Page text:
|Unbreakable (DVD, 2001, 2-Disc Set, Vista Series)|
Hollywood, FL, USA
|Unbreakable (DVD, 2001, 2-Disc Set, Vista Series) (DVD, 2001)|
|Unbreakable (Two-Disc Vista Series) Bruce Willis, Samuel L. Jackson, Robin Wrig|
|Unbreakable DVD 2001 2-Disc Vista Box Set Bruce Willis Samuel L Jackson|
Kingman, KS, USA
|Unbreakable (DVD, 2001, Single-Disc) Samuel L. Jackson, Bruce Willis|
Antelope, CA, USA
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|Display Format:||Vista Series 2-Disc Set|
Average review score based on 58 user reviews
of customers recommend this product
Unbreakable opens with a scene that takes place in America every day, and it quickly tells us some pertinent information about the man who the audience immediately recognizes will be the film's focal character due to the fact he's being portrayed by Bruce Willis. However, these revelations are far from flattering. David Dunn is a passenger returning home via train and writer/director M. Night Shyamalan wastes no time letting the audience know that David is a man past his prime with an unstable marriage and very little excitement in his life. It's what happens over the next (a shocking and fatally devastating train derailment crash) that gives the film's first indication how far from from ordinary David truly is as an individual. Like the audience to that point, David never suspected that he had any special abilities or the potential to be anything truly remarkable.
Unbreakable is different. More often than not, in hero pictures, we see dramatic events take place in a person's life to make him or her special, but in this film, the hero is already special, yet it takes events to help him accept a heroic destiny that seems so unlikely in the mind of the character. In fact, it could be stated in retrospect that said hero is not even the primary protagonist of Unbreakable. Someone ELSE wants David Dunn to be a superhero. Along with Willis, Samuel L. Jackson leads a cast that turn in a deft performance in making a superhero-dom seem like the something that could happen to the guy next door.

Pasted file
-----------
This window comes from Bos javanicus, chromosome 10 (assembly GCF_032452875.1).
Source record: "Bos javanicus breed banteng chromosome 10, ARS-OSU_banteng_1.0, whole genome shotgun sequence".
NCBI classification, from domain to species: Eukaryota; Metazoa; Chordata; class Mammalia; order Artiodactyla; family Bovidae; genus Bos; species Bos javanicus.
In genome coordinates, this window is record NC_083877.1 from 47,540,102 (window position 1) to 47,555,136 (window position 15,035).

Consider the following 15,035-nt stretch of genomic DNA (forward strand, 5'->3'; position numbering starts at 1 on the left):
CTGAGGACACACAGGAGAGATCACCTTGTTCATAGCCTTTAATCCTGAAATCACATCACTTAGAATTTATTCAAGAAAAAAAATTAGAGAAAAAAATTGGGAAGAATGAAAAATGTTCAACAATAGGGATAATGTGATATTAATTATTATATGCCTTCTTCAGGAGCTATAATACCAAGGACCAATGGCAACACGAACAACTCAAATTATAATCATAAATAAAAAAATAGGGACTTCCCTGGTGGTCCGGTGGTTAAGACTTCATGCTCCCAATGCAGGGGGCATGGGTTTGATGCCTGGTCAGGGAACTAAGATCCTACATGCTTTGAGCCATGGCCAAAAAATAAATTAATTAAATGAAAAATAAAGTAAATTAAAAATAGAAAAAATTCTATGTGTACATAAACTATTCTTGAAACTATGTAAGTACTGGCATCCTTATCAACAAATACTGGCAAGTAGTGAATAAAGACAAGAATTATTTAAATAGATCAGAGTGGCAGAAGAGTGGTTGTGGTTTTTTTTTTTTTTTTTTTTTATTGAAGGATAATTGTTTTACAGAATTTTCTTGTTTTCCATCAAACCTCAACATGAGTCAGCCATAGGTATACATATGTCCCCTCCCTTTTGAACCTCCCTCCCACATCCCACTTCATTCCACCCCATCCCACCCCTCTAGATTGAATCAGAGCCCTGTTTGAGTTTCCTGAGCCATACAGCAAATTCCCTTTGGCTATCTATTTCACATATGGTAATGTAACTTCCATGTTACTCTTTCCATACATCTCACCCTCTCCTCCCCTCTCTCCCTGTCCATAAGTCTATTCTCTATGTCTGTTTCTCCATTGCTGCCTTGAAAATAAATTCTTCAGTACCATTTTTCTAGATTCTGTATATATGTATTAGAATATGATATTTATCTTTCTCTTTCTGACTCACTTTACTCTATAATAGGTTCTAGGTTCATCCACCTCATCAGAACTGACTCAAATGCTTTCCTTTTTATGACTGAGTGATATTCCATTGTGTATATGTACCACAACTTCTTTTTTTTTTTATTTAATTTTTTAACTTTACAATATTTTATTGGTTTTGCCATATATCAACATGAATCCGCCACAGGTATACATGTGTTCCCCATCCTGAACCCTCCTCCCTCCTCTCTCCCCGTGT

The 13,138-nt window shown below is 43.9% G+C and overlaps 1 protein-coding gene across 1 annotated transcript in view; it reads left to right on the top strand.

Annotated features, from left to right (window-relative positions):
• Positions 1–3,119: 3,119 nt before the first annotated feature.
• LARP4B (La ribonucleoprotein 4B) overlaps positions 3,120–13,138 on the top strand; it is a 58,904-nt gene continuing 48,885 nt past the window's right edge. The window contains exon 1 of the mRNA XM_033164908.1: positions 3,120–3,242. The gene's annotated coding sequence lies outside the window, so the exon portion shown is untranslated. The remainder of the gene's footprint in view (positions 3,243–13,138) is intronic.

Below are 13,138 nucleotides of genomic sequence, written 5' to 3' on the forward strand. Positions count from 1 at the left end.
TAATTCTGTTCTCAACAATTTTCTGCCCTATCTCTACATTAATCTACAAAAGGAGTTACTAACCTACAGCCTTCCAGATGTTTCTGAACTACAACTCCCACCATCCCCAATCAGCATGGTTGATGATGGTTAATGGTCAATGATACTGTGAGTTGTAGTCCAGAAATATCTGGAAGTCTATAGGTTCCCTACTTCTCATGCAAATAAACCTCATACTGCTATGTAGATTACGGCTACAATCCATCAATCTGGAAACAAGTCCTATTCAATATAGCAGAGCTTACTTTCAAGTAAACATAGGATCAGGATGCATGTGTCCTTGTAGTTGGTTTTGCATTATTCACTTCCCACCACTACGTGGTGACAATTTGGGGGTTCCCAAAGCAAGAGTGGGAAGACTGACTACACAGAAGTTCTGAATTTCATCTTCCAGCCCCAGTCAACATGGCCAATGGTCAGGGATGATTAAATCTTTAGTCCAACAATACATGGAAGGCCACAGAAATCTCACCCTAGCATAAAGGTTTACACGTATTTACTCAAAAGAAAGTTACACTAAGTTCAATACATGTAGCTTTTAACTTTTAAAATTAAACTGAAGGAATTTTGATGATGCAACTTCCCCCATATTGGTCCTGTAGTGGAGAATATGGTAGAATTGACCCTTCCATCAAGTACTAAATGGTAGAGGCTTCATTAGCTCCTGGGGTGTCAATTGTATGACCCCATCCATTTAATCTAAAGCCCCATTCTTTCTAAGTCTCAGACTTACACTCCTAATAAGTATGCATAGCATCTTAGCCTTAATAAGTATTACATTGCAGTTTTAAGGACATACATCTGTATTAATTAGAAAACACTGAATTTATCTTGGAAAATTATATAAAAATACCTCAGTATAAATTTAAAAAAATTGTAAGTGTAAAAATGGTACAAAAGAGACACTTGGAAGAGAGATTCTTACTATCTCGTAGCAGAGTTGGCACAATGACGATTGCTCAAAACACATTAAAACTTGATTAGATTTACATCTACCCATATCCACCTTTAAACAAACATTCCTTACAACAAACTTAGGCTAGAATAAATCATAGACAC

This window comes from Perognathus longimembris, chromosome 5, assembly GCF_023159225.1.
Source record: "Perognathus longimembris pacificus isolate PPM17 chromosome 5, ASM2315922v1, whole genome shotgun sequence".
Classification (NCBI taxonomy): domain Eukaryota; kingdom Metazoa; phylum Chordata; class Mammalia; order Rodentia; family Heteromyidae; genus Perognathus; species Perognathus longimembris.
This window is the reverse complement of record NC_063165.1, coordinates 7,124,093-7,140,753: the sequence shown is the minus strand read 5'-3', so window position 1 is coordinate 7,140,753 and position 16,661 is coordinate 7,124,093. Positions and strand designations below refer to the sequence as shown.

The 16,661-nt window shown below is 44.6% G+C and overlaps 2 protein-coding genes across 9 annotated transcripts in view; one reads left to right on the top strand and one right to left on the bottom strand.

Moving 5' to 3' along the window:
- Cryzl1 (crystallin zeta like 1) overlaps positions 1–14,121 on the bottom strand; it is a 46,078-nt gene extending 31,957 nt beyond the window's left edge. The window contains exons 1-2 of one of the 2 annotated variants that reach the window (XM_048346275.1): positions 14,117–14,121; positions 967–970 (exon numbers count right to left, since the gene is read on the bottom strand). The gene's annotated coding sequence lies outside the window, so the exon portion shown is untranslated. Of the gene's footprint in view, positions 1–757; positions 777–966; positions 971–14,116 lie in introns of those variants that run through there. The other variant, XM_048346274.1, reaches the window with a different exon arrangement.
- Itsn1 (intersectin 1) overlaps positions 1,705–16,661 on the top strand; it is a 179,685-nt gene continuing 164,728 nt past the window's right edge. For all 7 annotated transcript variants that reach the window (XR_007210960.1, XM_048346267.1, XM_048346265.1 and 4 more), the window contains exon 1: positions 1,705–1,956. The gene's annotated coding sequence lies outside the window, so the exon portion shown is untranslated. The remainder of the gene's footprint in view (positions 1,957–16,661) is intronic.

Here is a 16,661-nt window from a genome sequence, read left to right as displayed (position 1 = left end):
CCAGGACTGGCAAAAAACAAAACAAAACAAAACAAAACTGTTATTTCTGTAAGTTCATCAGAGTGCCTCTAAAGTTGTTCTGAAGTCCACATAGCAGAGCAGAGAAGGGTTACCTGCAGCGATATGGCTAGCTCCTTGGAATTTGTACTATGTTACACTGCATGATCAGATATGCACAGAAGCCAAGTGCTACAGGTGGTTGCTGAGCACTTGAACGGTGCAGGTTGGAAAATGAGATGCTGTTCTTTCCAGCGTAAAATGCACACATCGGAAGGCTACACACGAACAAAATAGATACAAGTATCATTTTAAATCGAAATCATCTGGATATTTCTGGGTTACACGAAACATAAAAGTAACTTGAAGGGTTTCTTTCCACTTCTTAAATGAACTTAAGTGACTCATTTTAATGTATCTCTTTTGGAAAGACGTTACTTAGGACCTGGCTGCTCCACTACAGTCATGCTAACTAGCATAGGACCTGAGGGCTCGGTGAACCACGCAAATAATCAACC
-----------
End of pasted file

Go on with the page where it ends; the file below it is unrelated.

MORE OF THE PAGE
Possibly the most glaring cinematographical technique set employed by Unbreakable is used to keep the viewer slightly off-balance and not quite certain of what's going on or what's coming next; in other words, the director injects us right into the middle of uncertainty of David Dunn's fast-moving development, so that we have a clue what it'd feel like to have forces beyond our control push us toward a purpose that we never saw in our futures. The film also lacks of an emotional center. During the plot there is no more than one moment where all the main characters are happy at the same time. In addition, as a viewer, I found that my natural inclination to pick which characters I liked or disliked and related well to or did not relate well to change at various junctures. Be warned, because of its subtleties, Unbreakable is a movie best appreciated with more than one screening.
The first group of folks to which I'd recommend this film and the ones who liked the Sixth Sense (despite the lack of seeing dead people in Unbreakable). Next, pretty much everyone else. Thanks for reading, enjoy, and God bless.
I bought the special edition DVD because I loved this movie, but only had it on VHS.
The bonus material is good...especially the interviews with M. Night and Samuel L. Jackson...makes the Special Edition version worth the extra cost.
As far as the movie itself, it is one of my top ten, if not top three films of all-time. It is, by far, my favorite superhro movie. WARNING: It is NOT like Iron Man, X-Men, Batman, etc. (no big explosions or blue & yellow spandex). I do like and enjoy the recent spate of superhero movies (I am also a long-time comic fan), but this movie/story provides the "realistic" rationale for 'heroes' in the real world.